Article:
At Rensselaer, technological entrepreneurship is the process of converting technical ideas into new businesses in startup ventures and established firms. This is the primary research focus for more than 15 faculty engaged in collaborative, multidisciplinary projects. These faculty members examine technological entrepreneurship from many perspectives, including psychology, economics, and sociology. They focus on such problems as opportunity identification, accelerating new-venture creation, intellectual property and governance in high-technology startups, and managing hyper-growth firms. The Severino Center for Technological Entrepreneurship is the focal point for scholarship in entrepreneurship and serves as a bridge to the Rensselaer Incubator and Rensselaer Technology Park.
Innovation Management and New Product Development
In this area, researchers concentrate on understanding the management processes leading to the development of successful new products, technologies, or services. Research topics include managing technological innovation, technology strategy, new product development, distributed innovation, strategic innovation alliances, innovation networks, management of radical innovation, and intellectual property management. Related research focuses on organizational strategies to successfully pursue product or service innovation, those that occur within the boundaries of the organization as well as those that involve other organizations. Given the emergence of global networks of innovation, issues related to inter-organizational alliances and collaboration form a primary focus of research at Lally.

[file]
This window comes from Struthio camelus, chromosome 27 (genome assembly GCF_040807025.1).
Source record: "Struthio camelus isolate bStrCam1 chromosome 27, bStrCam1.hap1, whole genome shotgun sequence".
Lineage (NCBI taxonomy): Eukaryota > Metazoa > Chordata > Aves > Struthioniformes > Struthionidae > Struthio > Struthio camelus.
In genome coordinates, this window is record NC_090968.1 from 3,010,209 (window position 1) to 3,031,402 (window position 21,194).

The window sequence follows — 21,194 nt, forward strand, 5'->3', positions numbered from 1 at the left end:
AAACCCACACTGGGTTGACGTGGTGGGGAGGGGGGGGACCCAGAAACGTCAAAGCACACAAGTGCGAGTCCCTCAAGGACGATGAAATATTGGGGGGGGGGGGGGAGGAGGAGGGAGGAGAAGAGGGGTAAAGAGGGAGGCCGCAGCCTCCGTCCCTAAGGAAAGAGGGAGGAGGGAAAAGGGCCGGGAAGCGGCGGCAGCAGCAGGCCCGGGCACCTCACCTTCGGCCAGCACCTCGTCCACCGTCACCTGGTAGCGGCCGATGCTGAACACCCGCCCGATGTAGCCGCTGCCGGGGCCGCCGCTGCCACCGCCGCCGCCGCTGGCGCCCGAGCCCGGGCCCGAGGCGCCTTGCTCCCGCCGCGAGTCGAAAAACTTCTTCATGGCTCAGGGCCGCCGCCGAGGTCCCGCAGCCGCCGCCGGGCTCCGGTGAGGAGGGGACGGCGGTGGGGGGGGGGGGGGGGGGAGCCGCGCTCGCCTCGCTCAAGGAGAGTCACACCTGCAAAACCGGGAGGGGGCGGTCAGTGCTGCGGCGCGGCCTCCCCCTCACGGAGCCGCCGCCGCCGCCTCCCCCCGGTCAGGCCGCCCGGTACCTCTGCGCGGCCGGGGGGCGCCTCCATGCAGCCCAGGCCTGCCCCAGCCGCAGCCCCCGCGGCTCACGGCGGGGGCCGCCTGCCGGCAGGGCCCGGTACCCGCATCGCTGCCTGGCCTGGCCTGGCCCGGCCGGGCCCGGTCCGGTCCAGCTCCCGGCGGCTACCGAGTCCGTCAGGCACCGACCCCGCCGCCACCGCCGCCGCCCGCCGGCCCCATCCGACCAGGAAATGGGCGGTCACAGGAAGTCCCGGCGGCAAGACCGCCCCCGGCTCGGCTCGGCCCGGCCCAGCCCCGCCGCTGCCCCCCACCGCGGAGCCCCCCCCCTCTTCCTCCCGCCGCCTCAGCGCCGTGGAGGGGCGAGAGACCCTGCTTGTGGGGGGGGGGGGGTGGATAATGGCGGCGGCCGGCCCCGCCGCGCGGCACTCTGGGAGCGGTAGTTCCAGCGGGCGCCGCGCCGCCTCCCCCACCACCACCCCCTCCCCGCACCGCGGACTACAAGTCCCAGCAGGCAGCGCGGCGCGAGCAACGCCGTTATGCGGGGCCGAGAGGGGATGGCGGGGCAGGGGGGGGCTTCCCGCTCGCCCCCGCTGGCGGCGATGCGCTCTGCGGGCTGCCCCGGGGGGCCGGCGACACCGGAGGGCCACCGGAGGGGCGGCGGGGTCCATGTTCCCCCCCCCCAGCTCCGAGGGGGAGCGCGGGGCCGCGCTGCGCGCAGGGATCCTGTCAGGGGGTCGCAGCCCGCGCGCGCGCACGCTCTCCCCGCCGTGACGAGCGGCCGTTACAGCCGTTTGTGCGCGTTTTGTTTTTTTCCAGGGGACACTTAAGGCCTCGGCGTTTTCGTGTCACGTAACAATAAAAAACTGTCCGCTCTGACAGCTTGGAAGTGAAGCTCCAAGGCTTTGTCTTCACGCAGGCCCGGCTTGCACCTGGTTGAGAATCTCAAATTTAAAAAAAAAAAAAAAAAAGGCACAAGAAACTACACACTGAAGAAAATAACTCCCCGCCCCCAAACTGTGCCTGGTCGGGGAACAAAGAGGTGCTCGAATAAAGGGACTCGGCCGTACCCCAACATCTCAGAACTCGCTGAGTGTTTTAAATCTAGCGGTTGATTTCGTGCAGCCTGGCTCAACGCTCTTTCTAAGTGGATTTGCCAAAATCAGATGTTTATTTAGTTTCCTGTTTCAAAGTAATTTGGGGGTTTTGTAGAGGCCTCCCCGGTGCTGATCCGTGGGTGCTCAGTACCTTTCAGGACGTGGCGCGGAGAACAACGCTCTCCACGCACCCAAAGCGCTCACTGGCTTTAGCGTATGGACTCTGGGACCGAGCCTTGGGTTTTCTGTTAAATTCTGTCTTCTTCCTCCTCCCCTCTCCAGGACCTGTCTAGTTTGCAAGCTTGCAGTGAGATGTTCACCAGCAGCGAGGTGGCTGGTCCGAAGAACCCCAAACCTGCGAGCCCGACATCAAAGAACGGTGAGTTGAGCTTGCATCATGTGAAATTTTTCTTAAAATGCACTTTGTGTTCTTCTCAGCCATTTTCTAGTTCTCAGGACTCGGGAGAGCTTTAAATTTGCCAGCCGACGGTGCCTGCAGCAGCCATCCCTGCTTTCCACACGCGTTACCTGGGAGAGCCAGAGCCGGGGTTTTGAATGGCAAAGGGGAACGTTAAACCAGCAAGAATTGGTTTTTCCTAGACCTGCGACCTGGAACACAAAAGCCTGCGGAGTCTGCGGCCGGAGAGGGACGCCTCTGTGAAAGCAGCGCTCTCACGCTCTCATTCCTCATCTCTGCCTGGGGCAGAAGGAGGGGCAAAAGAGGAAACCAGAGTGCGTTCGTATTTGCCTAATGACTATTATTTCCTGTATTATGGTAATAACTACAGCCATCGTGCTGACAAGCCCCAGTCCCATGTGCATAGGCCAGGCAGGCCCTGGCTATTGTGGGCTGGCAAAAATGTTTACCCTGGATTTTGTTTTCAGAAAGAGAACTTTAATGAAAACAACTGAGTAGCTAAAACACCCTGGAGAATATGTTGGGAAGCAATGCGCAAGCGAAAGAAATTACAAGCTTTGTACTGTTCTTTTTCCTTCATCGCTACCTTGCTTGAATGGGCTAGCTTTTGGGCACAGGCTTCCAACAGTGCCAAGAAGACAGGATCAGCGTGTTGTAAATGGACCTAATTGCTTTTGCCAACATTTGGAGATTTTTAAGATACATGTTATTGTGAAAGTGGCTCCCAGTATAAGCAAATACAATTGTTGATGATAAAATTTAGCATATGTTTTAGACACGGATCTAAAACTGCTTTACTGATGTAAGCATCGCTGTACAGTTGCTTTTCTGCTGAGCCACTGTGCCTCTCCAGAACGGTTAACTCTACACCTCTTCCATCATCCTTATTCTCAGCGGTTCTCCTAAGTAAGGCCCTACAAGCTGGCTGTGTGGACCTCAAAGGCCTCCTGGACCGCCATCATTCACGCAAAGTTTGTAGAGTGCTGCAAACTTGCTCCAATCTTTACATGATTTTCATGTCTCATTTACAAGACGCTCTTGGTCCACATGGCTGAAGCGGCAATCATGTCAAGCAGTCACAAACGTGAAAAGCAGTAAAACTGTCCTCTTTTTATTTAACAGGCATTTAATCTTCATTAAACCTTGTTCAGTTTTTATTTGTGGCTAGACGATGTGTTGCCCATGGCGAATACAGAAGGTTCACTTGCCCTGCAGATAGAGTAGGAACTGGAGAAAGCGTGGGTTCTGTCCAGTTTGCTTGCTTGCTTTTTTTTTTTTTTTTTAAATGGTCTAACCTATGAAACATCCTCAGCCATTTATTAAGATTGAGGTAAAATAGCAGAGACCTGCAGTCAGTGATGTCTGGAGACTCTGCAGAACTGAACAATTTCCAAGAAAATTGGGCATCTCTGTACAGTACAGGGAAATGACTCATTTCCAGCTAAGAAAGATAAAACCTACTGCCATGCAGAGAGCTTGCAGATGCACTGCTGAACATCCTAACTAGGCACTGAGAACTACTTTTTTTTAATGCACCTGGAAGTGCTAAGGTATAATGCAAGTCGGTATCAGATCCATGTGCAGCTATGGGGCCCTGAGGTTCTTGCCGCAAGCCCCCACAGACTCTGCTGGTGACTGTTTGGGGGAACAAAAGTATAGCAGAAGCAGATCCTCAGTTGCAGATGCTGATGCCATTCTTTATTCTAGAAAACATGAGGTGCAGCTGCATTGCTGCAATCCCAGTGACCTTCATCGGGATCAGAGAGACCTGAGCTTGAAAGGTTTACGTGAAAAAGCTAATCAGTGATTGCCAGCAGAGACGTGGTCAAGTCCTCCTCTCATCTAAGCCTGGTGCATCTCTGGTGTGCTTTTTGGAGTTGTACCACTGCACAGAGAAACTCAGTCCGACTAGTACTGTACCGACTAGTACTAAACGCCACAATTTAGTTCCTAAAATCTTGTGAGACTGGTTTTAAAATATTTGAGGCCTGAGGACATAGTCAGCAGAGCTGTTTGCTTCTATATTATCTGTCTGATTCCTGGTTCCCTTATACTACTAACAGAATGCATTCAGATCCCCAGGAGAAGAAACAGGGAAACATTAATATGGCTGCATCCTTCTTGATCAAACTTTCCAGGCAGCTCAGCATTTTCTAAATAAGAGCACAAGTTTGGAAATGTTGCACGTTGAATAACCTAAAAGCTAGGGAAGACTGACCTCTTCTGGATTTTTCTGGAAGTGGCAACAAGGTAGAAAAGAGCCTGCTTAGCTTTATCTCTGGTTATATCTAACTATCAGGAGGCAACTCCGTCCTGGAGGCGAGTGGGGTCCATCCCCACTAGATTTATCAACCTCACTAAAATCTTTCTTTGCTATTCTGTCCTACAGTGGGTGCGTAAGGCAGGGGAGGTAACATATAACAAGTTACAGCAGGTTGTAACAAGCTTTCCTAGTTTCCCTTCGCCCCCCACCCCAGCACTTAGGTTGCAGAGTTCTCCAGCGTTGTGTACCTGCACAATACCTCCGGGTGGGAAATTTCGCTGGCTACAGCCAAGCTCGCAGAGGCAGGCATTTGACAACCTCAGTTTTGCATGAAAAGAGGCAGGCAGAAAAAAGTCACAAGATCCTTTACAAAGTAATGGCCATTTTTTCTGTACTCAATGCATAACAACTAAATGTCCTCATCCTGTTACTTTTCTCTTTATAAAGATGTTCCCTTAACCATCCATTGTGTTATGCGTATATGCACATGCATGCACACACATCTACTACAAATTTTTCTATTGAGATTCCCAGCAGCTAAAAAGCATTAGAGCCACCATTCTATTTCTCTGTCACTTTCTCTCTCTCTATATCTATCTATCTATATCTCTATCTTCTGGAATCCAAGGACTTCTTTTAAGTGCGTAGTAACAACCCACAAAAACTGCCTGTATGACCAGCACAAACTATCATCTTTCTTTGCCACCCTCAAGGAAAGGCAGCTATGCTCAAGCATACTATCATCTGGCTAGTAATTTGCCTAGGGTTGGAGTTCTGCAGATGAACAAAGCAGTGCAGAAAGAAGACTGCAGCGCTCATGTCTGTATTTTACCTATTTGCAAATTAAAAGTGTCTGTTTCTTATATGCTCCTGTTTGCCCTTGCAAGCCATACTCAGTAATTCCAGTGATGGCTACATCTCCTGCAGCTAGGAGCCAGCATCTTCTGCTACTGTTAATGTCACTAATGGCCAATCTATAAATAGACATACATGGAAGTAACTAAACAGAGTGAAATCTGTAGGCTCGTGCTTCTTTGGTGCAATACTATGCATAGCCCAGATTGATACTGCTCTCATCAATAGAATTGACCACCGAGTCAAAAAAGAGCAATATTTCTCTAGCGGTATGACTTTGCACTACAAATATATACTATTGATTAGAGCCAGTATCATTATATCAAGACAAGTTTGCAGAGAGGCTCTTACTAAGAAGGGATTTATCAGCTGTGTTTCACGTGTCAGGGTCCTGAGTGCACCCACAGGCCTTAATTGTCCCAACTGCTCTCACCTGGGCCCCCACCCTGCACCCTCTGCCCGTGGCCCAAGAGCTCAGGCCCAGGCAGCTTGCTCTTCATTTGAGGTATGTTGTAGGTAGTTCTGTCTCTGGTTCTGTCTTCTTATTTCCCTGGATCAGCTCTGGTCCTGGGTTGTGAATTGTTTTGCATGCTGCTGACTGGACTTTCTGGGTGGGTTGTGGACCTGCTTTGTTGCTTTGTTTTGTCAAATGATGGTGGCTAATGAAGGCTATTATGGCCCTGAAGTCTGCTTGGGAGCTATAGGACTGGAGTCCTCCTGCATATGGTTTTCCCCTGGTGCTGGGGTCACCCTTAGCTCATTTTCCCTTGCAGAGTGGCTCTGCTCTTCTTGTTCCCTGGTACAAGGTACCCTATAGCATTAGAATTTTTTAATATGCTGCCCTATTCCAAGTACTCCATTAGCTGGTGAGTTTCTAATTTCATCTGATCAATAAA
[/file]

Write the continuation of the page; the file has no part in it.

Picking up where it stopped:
Management Information Systems
This area focuses on the role and use of information technology in organizations and how it transforms the theories and practice of management. The research incorporates theories and concepts from such fields as computer science, economics, psychology, communications, and organization theory. Of particular interest are topics that relate to supply-chain management, business and consumer marketing, virtual collaboration, distributed innovation, and internal organizational capabilities. The Lally School adopts an interdisciplinary approach to researching new business models and the issues that present challenges and opportunities for managers in IT, entrepreneurship, finance, marketing, and innovation.